by Sheila Polk, Yavapai County Attorney
It was late evening. The middle-aged couple was watching TV in their Scottsdale home when two masked offenders wielding knives broke through a back door. As the husband valiantly fought with one, the second grabbed his wife and held the knife to her throat. The couple were then bound at the wrists and ankles with duct tape. The intruders demanded their jewelry, wallets, credit cards and pin numbers. Again, the husband attempted to resist until, again, a knife was held to his wife’s throat. Finally, the intruders stuffed the couple into a closet, mouths gagged, and fled the residence.
After several hours, the husband was able to loosen his bonds, then his wife’s, and call for help. Thanks to good police work and ATM photos of the criminals as they withdrew cash around the valley from the victims’ bank account, the two intruders were arrested.
The year was 1990. As a young prosecutor, I handled this home invasion/armed robbery of a Scottsdale home. My memory of the case has dimmed in the ensuing years, but one memory has not. The victims, terribly traumatized by the events, were relieved to hear the judge sentence the intruders to 15 years prison each. But then I explained to them Arizona’s sentencing laws.
You see, in 1990, defendants were eligible for parole after serving only one half to two thirds of their court-imposed sentence.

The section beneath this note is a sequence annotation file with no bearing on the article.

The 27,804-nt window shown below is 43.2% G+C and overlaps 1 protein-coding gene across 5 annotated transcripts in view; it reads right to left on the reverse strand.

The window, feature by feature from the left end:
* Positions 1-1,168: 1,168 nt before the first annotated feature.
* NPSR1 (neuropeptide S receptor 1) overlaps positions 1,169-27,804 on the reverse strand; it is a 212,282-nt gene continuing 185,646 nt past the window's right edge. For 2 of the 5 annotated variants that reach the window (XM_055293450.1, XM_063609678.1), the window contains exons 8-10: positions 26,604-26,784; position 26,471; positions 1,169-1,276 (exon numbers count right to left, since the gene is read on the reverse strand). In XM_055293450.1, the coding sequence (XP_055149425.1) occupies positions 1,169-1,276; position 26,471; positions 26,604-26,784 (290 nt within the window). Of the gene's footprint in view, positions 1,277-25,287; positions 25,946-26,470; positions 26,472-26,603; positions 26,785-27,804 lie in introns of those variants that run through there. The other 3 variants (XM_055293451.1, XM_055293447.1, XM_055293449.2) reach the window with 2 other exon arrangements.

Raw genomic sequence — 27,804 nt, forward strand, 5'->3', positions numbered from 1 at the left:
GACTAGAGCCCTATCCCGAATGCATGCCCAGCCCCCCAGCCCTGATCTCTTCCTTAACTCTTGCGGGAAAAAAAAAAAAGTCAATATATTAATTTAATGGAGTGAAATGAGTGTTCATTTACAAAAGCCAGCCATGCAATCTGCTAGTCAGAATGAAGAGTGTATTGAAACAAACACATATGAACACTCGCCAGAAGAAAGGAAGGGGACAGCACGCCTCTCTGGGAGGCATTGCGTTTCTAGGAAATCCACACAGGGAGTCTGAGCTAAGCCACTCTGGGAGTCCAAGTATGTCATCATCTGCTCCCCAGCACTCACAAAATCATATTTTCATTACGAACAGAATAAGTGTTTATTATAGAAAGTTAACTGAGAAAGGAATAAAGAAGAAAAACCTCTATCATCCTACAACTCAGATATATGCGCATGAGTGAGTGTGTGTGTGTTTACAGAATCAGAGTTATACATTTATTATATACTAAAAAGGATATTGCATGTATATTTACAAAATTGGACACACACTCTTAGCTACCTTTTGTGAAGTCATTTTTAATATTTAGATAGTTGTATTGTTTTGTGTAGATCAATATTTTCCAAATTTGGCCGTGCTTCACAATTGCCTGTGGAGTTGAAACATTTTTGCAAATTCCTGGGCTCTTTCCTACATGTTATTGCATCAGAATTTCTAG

The victims’ emotions turned to disbelief, anguish, anger and finally fear and bitterness for a system where a 15-year prison sentence did not really mean 15 years.
In 1990, Arizona passed our Crime Victims’ Bill of Rights and in 1993 passed Truth-in-Sentencing laws. Since then, our system ensures that a convicted criminal serves at least 85% of the sentence, removing uncertainty about the actual length of time served.
The myth persists that Arizona’s sentencing laws take all discretion away from judges. The “truth” is that Truth-in-Sentencing offers judges a range of prison terms that can be imposed for different types of crime based on the severity of the crime itself. As a rule, prison is mandated only for the bad stuff — child molestation, specific sexual offenses, crimes involving deadly weapons or serious physical injury, major drug traffickers and DUIs. All other crimes are probation eligible unless the offender has a history of felony convictions.
Did you know that 70% of criminal offenders each year are sentenced to probation, not prison? Since 1996, treatment — not incarceration — is mandated for an offender’s first two drug use/possession offenses. As a result, 95% of inmates are violent or repeat offenders. Only 5% are first-time nonviolent felons.1
The connection between drug use and crime is dramatic. Illicit drug users are far more likely to engage in other criminal behavior. While only 9% of Arizona’s prison population consists of inmates whose most serious offense is drug possession, 77% have significant drug histories. Drug dealers, including those pedaling the deadly synthetic fentanyl, make up 11.6% of the state’s prison population. Of those, nearly one quarter are criminal aliens trafficking drugs in our state.
In 1981, President Ronald Reagan proclaimed the first National Crime Victims’ Rights Week. Every year since, the United States has recognized one week in April as National Crime Victims’ Rights Week to bring awareness to issues that victims of crime face.
Every crime, whether an assault, burglary, theft or stolen credit card, impacts the victim and our larger community. Promoting public policy initiatives that protect the rights of crime victims, including truth-in-sentencing laws, serves to create safe communities for all.